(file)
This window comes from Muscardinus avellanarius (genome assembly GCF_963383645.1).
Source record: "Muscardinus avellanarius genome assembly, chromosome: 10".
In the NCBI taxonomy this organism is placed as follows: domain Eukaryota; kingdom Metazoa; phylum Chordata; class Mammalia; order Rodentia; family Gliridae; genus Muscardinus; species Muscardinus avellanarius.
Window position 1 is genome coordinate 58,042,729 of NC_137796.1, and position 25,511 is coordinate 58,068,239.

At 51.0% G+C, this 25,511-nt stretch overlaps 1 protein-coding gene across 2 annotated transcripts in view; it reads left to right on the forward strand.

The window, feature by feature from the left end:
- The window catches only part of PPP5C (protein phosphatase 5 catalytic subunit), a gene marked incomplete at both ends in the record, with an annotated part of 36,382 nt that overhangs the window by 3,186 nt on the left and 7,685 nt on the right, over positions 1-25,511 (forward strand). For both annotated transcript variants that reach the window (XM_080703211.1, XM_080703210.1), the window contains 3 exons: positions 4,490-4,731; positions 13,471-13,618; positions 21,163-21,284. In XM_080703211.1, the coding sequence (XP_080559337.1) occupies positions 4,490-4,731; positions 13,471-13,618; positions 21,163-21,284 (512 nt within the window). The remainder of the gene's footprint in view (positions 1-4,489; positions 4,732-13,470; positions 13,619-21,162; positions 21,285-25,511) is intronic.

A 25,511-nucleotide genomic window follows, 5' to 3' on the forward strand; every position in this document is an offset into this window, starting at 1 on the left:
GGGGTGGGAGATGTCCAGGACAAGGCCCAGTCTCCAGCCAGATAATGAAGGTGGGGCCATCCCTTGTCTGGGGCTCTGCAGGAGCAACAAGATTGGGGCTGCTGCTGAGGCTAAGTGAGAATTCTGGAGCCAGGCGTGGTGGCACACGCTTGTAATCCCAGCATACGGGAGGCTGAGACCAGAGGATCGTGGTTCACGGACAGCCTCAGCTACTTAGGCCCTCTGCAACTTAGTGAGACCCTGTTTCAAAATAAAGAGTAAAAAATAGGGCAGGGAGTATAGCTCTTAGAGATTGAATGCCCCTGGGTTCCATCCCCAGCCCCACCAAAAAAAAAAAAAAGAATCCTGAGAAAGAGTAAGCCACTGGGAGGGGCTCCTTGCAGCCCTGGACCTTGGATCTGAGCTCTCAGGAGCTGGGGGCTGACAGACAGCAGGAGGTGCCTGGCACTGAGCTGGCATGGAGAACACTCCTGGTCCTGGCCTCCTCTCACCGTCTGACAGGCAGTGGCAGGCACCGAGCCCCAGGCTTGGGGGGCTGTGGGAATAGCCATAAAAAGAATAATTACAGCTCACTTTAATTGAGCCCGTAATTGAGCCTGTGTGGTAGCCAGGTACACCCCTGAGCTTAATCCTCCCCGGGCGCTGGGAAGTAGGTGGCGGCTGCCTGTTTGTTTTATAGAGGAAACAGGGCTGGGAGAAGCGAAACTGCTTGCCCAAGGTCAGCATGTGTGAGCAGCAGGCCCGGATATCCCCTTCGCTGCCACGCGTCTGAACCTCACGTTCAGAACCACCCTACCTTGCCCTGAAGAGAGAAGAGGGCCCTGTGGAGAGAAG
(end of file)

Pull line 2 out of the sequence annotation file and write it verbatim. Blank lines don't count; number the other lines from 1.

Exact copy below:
Source record: "Muscardinus avellanarius genome assembly, chromosome: 10".